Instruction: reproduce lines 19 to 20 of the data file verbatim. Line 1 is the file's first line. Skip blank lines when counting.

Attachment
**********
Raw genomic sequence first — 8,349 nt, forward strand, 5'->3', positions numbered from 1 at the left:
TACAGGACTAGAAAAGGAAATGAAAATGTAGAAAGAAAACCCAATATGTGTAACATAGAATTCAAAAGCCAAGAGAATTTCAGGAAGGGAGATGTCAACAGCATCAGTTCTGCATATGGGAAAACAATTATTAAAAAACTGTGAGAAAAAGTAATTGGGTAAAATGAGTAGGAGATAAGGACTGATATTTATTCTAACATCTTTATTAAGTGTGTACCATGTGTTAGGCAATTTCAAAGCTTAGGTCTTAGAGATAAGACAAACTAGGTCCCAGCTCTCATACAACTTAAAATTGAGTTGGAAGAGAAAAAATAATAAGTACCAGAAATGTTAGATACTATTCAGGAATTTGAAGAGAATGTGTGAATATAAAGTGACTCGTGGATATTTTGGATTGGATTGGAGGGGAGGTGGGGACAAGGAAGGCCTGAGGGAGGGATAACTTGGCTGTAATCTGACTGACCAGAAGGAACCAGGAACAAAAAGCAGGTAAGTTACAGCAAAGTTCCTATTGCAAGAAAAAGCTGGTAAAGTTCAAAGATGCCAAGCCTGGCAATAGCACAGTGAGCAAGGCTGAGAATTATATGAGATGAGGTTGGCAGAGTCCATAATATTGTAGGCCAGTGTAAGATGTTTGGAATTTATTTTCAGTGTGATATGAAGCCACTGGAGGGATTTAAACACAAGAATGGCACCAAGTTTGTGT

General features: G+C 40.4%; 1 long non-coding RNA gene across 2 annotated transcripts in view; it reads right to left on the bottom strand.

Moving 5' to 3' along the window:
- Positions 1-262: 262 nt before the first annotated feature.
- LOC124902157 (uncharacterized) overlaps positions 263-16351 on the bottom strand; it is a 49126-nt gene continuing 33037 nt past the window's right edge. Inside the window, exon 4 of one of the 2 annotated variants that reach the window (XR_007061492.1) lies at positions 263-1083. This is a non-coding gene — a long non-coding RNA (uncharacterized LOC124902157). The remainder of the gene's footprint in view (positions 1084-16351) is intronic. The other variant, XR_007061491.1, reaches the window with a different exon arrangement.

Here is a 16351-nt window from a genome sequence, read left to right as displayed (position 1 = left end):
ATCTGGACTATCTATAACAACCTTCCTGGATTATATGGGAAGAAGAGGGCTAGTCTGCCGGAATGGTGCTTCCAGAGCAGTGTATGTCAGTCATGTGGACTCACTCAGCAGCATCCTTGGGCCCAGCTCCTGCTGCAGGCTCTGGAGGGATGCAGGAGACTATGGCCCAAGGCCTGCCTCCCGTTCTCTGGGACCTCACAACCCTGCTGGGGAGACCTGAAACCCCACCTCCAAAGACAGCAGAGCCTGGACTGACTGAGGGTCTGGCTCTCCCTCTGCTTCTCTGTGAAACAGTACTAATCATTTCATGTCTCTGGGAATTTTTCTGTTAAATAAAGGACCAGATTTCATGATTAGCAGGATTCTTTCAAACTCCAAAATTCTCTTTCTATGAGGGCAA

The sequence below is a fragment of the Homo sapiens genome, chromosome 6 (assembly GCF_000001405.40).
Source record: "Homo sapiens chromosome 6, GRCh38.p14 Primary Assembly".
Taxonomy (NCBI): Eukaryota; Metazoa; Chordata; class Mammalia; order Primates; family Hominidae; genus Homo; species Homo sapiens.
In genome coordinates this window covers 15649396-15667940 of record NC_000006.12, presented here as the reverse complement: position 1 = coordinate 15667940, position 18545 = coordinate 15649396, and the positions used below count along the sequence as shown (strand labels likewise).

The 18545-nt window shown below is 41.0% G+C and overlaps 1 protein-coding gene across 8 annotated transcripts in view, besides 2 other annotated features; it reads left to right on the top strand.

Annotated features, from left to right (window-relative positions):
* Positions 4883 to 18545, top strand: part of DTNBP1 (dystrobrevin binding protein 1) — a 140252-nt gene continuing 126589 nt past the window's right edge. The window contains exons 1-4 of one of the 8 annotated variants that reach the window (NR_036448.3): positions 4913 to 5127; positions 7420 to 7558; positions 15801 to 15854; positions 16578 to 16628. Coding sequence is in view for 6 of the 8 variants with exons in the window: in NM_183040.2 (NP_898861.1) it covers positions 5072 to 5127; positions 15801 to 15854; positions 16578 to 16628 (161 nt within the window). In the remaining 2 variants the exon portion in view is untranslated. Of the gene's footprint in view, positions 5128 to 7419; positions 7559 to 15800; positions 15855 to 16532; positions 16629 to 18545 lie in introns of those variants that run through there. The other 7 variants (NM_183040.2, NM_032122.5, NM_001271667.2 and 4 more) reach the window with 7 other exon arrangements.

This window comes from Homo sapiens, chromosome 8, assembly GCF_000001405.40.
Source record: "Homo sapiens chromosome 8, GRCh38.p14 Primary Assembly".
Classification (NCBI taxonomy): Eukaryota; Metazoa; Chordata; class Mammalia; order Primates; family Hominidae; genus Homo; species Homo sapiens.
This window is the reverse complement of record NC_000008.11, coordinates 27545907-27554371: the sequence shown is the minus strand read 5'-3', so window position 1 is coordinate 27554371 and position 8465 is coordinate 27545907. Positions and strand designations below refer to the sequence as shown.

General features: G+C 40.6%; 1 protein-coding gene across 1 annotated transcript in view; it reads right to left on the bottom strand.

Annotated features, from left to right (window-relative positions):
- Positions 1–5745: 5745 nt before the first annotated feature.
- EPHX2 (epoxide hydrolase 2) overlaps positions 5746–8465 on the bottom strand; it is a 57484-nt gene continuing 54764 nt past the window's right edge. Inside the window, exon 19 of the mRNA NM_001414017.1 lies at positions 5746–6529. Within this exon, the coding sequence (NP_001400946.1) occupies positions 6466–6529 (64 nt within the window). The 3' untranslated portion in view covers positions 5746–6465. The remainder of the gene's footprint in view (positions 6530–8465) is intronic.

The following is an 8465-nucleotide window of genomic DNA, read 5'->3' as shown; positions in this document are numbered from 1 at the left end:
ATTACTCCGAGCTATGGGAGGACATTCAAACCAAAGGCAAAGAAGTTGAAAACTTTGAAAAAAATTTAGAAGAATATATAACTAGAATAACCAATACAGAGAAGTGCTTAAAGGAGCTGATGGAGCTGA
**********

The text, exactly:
This window is the reverse complement of record NC_000008.11, coordinates 27545907-27554371: the sequence shown is the minus strand read 5'-3', so window position 1 is coordinate 27554371 and position 8465 is coordinate 27545907. Positions and strand designations below refer to the sequence as shown.

General features: G+C 40.6%; 1 protein-coding gene across 1 annotated transcript in view; it reads right to left on the bottom strand.